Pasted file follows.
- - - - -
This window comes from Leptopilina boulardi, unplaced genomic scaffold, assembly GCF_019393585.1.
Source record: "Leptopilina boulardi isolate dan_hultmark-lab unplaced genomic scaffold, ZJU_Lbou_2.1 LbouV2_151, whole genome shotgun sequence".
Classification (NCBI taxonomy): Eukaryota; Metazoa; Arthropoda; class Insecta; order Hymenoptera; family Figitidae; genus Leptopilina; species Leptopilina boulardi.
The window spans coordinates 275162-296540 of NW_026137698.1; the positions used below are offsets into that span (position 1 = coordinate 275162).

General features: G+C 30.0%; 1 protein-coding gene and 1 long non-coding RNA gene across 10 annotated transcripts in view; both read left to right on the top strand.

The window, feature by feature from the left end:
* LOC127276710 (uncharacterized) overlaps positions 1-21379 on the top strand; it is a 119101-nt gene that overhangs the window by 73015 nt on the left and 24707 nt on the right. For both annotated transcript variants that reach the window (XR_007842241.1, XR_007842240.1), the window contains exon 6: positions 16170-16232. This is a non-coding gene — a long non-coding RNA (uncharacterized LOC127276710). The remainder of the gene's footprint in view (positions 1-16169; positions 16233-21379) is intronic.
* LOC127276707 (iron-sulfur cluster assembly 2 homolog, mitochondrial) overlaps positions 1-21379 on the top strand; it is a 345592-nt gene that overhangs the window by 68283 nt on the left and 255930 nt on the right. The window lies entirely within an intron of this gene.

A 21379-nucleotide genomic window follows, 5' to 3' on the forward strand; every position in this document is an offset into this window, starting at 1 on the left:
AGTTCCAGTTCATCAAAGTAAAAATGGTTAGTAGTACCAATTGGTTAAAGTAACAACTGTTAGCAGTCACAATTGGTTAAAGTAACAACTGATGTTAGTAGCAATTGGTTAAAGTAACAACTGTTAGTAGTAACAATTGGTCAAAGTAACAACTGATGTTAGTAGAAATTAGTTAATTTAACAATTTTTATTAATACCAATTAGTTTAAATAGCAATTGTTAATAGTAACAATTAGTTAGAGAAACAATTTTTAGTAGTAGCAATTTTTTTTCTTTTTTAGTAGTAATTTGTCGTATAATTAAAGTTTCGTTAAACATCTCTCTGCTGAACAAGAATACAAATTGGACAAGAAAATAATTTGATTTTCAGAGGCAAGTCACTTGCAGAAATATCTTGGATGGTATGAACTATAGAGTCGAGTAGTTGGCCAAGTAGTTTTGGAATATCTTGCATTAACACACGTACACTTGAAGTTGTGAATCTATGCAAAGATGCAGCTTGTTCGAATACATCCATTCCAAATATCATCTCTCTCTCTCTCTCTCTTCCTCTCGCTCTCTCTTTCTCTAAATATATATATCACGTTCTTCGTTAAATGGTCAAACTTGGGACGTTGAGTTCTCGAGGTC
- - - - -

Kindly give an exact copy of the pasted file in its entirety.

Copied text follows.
This window comes from Leptopilina boulardi, unplaced genomic scaffold, assembly GCF_019393585.1.
Source record: "Leptopilina boulardi isolate dan_hultmark-lab unplaced genomic scaffold, ZJU_Lbou_2.1 LbouV2_151, whole genome shotgun sequence".
Classification (NCBI taxonomy): Eukaryota; Metazoa; Arthropoda; class Insecta; order Hymenoptera; family Figitidae; genus Leptopilina; species Leptopilina boulardi.
The window spans coordinates 275162-296540 of NW_026137698.1; the positions used below are offsets into that span (position 1 = coordinate 275162).

General features: G+C 30.0%; 1 protein-coding gene and 1 long non-coding RNA gene across 10 annotated transcripts in view; both read left to right on the top strand.

The window, feature by feature from the left end:
* LOC127276710 (uncharacterized) overlaps positions 1-21379 on the top strand; it is a 119101-nt gene that overhangs the window by 73015 nt on the left and 24707 nt on the right. For both annotated transcript variants that reach the window (XR_007842241.1, XR_007842240.1), the window contains exon 6: positions 16170-16232. This is a non-coding gene — a long non-coding RNA (uncharacterized LOC127276710). The remainder of the gene's footprint in view (positions 1-16169; positions 16233-21379) is intronic.
* LOC127276707 (iron-sulfur cluster assembly 2 homolog, mitochondrial) overlaps positions 1-21379 on the top strand; it is a 345592-nt gene that overhangs the window by 68283 nt on the left and 255930 nt on the right. The window lies entirely within an intron of this gene.

A 21379-nucleotide genomic window follows, 5' to 3' on the forward strand; every position in this document is an offset into this window, starting at 1 on the left:
AGTTCCAGTTCATCAAAGTAAAAATGGTTAGTAGTACCAATTGGTTAAAGTAACAACTGTTAGCAGTCACAATTGGTTAAAGTAACAACTGATGTTAGTAGCAATTGGTTAAAGTAACAACTGTTAGTAGTAACAATTGGTCAAAGTAACAACTGATGTTAGTAGAAATTAGTTAATTTAACAATTTTTATTAATACCAATTAGTTTAAATAGCAATTGTTAATAGTAACAATTAGTTAGAGAAACAATTTTTAGTAGTAGCAATTTTTTTTCTTTTTTAGTAGTAATTTGTCGTATAATTAAAGTTTCGTTAAACATCTCTCTGCTGAACAAGAATACAAATTGGACAAGAAAATAATTTGATTTTCAGAGGCAAGTCACTTGCAGAAATATCTTGGATGGTATGAACTATAGAGTCGAGTAGTTGGCCAAGTAGTTTTGGAATATCTTGCATTAACACACGTACACTTGAAGTTGTGAATCTATGCAAAGATGCAGCTTGTTCGAATACATCCATTCCAAATATCATCTCTCTCTCTCTCTCTCTTCCTCTCGCTCTCTCTTTCTCTAAATATATATATCACGTTCTTCGTTAAATGGTCAAACTTGGGACGTTGAGTTCTCGAGGTC